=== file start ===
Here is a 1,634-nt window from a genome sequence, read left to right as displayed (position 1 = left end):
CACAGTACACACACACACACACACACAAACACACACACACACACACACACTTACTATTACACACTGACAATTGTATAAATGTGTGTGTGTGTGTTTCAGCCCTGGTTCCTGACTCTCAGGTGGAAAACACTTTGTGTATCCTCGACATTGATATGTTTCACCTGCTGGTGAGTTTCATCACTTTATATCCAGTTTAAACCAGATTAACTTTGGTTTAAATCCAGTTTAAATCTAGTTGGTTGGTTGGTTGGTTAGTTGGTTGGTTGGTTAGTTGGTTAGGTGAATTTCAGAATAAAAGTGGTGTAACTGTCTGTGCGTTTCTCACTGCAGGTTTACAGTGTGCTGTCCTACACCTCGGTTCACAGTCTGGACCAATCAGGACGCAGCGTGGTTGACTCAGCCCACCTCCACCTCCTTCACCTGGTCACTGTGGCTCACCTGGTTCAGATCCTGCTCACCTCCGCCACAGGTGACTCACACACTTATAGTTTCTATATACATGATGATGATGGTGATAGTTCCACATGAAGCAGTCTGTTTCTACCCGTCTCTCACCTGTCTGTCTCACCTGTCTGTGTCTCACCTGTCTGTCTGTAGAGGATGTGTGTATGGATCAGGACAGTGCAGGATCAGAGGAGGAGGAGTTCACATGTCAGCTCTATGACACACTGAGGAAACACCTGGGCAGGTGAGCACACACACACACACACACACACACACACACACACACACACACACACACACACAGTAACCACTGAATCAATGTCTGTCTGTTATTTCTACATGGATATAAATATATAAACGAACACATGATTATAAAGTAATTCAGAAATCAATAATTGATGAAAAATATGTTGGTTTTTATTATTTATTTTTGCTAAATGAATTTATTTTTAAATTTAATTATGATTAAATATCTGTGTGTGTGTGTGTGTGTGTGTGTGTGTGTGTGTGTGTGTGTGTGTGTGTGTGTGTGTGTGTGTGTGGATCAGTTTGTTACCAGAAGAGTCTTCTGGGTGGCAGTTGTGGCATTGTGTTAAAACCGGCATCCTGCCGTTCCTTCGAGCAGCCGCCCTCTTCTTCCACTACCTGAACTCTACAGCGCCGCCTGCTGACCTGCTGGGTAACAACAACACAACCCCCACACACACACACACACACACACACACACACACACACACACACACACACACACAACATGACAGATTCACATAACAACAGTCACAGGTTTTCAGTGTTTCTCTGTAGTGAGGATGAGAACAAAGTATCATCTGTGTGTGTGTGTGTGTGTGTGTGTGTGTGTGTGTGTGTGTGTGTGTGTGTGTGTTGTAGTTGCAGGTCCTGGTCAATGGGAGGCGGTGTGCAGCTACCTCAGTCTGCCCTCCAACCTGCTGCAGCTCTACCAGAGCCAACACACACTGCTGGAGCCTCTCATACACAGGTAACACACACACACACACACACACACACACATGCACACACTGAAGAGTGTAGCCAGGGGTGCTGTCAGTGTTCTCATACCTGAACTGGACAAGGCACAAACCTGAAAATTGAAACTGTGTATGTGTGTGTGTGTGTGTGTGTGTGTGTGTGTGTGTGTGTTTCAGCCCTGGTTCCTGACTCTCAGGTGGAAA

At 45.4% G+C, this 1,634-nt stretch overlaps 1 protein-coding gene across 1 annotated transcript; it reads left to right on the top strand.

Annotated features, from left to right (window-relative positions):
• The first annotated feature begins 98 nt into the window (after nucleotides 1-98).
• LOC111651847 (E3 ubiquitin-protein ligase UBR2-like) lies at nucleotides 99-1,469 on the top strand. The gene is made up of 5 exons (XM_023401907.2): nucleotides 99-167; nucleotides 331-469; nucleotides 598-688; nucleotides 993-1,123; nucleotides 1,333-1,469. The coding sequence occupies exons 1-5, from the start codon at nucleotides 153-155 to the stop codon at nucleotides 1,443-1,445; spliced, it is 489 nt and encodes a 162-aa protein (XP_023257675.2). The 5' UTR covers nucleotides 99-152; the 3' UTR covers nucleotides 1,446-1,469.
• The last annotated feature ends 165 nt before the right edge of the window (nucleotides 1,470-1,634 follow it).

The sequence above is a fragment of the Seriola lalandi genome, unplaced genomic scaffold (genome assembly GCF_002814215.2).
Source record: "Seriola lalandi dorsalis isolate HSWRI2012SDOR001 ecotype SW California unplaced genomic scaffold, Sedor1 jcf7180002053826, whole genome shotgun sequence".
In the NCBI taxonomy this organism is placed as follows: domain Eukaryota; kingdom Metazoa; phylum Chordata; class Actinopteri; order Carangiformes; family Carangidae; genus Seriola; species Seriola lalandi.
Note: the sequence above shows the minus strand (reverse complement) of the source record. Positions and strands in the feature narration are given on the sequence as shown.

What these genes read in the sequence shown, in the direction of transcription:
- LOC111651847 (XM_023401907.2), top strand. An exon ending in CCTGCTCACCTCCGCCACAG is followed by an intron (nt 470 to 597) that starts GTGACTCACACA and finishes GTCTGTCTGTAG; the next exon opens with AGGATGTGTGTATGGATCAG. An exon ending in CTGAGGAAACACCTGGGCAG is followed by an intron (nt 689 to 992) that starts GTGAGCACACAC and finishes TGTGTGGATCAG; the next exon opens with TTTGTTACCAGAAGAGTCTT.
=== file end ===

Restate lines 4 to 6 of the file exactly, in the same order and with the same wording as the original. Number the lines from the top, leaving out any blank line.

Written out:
Annotated features, from left to right (window-relative positions):
• The first annotated feature begins 98 nt into the window (after nucleotides 1-98).
• LOC111651847 (E3 ubiquitin-protein ligase UBR2-like) lies at nucleotides 99-1,469 on the top strand. The gene is made up of 5 exons (XM_023401907.2): nucleotides 99-167; nucleotides 331-469; nucleotides 598-688; nucleotides 993-1,123; nucleotides 1,333-1,469. The coding sequence occupies exons 1-5, from the start codon at nucleotides 153-155 to the stop codon at nucleotides 1,443-1,445; spliced, it is 489 nt and encodes a 162-aa protein (XP_023257675.2). The 5' UTR covers nucleotides 99-152; the 3' UTR covers nucleotides 1,446-1,469.